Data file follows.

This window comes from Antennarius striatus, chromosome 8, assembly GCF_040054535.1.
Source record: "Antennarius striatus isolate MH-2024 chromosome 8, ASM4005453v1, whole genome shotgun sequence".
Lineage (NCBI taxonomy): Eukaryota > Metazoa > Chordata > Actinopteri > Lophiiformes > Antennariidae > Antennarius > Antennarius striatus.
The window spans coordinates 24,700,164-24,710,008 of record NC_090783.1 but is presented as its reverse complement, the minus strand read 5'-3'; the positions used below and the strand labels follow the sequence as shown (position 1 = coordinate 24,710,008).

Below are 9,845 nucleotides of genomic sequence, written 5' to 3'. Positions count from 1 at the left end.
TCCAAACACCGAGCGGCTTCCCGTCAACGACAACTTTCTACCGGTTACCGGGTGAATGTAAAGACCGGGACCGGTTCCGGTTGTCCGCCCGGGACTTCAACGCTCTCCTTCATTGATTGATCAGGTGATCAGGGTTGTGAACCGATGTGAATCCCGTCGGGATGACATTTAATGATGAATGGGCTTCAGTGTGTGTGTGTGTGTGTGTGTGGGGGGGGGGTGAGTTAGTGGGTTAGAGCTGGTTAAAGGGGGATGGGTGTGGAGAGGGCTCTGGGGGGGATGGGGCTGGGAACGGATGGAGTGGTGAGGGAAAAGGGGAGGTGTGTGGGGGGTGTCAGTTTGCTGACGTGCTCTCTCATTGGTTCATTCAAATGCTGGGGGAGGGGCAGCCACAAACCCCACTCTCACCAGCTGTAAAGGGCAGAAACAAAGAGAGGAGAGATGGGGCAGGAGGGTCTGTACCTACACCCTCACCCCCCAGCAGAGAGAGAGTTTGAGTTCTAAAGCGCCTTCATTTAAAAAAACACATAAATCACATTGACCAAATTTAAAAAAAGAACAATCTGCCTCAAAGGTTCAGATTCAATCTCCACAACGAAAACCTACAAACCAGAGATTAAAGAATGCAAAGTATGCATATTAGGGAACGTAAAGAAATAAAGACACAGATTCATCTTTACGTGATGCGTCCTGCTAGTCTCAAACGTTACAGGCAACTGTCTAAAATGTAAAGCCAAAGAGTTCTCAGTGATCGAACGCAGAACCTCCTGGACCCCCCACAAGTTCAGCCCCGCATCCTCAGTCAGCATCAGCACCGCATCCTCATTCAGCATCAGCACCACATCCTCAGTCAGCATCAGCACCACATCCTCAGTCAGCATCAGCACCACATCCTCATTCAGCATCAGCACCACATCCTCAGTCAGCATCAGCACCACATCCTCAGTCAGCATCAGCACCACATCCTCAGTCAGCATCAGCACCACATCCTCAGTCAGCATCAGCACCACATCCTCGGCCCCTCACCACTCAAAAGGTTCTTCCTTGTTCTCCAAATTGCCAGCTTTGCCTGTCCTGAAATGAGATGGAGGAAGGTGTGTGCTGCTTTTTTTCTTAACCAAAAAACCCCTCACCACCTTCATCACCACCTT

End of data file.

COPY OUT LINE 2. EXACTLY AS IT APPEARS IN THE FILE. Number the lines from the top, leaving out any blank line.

Source record: "Antennarius striatus isolate MH-2024 chromosome 8, ASM4005453v1, whole genome shotgun sequence".